DAMASCUS (Dispatches) – Top diplomats of Syria and Tunisia have pledged to enhance the level of diplomatic representation amid a new wave of enhancement of ties between Syria and its Arab neighbors.
Syria’s Foreign Minister Faisal Mekdad held a phone conversation with his Tunisian counterpart Nabil Ammar, exchanging congratulations on the fasting holy month of Ramadan and discussing ways to boost bilateral relations, SANA reported.
Ammar noted that Tunis has decided to strengthen the representation of the Embassy of Tunisia in Damascus and appoint an ambassador to Syria.
For his part, Mekdad appreciated Tunis’s decision, noting that Syria will also re-open its embassy in Tunisia in the coming days with an ambassador as the head of the mission.
The conversation comes as Tunisian President Kais Saied tasked the foreign ministry to “initiate procedures for appointing an ambassador of Tunisia in Damascus,” according to an official statement published on the presidency’s Facebook page.
The statement highlighted the “necessity of adhering to the principles of the foreign policy of the Tunisian diplomacy” and said that the country’s “positions abroad stem from the will of its people.”
Back on March 10, Saied announced the decision to restore diplomatic ties with Syria which were cut off almost a decade ago.
“Nothing can justify the absence of a Tunisian ambassador in Damascus and an ambassador from Syria in Tunis,” he said during a meeting with his country’s foreign affairs minister, according to a video released by the presidential office.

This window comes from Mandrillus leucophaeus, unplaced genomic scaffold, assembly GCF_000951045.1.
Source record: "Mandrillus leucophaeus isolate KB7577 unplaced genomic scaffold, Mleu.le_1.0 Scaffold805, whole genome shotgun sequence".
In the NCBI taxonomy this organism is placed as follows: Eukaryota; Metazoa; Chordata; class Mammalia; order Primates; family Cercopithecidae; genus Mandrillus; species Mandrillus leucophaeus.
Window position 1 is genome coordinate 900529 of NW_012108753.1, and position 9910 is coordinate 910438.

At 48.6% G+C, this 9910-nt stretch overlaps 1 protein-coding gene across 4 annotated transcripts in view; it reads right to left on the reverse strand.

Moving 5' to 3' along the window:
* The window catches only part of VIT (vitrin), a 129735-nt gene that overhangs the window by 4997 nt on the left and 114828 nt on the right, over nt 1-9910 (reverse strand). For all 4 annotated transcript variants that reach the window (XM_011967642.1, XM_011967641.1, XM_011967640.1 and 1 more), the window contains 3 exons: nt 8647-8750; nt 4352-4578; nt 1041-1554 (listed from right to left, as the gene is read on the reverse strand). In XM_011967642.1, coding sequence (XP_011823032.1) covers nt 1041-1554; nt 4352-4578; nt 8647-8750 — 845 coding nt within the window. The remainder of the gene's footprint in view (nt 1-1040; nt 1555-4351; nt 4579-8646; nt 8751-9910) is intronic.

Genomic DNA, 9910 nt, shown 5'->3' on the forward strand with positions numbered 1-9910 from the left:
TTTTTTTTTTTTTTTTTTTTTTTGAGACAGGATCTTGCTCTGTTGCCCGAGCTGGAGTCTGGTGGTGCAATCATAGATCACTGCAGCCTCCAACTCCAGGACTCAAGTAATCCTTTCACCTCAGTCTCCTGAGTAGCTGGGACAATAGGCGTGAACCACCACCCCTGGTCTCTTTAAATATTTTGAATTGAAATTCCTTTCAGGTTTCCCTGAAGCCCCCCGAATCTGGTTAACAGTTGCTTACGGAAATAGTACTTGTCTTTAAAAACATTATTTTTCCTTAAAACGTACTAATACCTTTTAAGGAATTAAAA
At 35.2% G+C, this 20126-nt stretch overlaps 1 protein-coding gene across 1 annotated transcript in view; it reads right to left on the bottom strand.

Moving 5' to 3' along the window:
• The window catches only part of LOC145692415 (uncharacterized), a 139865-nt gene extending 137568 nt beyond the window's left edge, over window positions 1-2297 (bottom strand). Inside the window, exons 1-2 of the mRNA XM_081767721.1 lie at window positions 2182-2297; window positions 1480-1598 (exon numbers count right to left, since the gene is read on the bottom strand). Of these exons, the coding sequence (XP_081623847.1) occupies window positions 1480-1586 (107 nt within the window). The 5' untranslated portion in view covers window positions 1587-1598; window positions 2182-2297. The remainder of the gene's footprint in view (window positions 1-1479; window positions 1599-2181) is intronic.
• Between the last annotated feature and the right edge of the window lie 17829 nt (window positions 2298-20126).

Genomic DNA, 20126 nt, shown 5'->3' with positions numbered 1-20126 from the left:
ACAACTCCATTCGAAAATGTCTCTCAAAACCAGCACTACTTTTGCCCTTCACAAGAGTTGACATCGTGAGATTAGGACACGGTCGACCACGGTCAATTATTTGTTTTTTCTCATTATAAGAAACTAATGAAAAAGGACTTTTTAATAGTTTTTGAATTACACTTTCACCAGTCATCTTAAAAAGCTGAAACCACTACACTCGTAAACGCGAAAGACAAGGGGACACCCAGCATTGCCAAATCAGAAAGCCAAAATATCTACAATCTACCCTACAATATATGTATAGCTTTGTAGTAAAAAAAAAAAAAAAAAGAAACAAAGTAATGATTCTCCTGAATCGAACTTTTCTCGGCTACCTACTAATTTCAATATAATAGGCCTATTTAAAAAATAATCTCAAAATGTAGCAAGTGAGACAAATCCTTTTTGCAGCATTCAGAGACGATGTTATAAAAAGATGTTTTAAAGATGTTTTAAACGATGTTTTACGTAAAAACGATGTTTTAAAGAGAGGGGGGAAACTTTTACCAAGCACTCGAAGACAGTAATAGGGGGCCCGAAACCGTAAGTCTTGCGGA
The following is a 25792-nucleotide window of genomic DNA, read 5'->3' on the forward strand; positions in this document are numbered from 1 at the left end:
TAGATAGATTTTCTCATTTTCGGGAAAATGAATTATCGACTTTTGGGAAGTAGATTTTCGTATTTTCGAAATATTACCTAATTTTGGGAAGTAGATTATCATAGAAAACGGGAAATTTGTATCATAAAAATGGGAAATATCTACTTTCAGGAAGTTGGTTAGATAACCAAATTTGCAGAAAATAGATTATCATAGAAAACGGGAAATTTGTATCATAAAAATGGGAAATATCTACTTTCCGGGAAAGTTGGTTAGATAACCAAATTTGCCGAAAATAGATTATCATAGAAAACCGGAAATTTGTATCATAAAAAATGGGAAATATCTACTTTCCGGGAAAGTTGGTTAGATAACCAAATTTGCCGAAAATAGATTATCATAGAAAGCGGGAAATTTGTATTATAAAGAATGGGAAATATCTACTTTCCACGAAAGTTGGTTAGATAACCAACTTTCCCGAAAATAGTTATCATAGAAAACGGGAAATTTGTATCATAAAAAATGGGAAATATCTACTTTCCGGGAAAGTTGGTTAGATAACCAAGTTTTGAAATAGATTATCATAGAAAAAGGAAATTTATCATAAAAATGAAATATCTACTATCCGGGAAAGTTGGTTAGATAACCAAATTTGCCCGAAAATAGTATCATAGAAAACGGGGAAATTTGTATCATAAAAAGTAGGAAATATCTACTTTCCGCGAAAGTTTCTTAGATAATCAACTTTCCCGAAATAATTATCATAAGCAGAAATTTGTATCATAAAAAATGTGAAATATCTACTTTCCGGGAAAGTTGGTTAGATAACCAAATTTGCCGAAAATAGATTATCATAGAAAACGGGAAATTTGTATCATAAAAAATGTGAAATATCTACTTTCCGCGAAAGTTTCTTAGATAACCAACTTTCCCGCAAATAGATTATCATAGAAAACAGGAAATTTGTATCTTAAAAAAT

Tunis cut diplomatic relations with Damascus following the start of the foreign-backed war on Syria in 2011.
Tunisia began limited diplomatic links with Syria in 2017, in part to help track more than 3,000 Tunisian militants reportedly fighting in Syria.
However, since Saied took the helm in 2021 and consolidated his power, Tunis has been sending Damascus signals that it is ready to resume full diplomatic ties with it.
Several other Arab countries, including Saudi Arabia, Egypt, Jordan, Oman and the United Arab Emirates, in the past months, have sent similar signals, indicating that they too are prepared to resume ambassador-level diplomatic ties with the Syrian government.
In February, a number of Arab parliament speakers and senior legislators visited Damascus as part of a concerted bid to restore Syria’s membership in the Arab League, more than a decade after it was suspended from the 22-member bloc.
Riyadh is reportedly set to invite President Bashar al-Assad to attend the Arab League summit next month in what has been described by experts as a significant development in the resumption of ties between Damascus and other Arab states.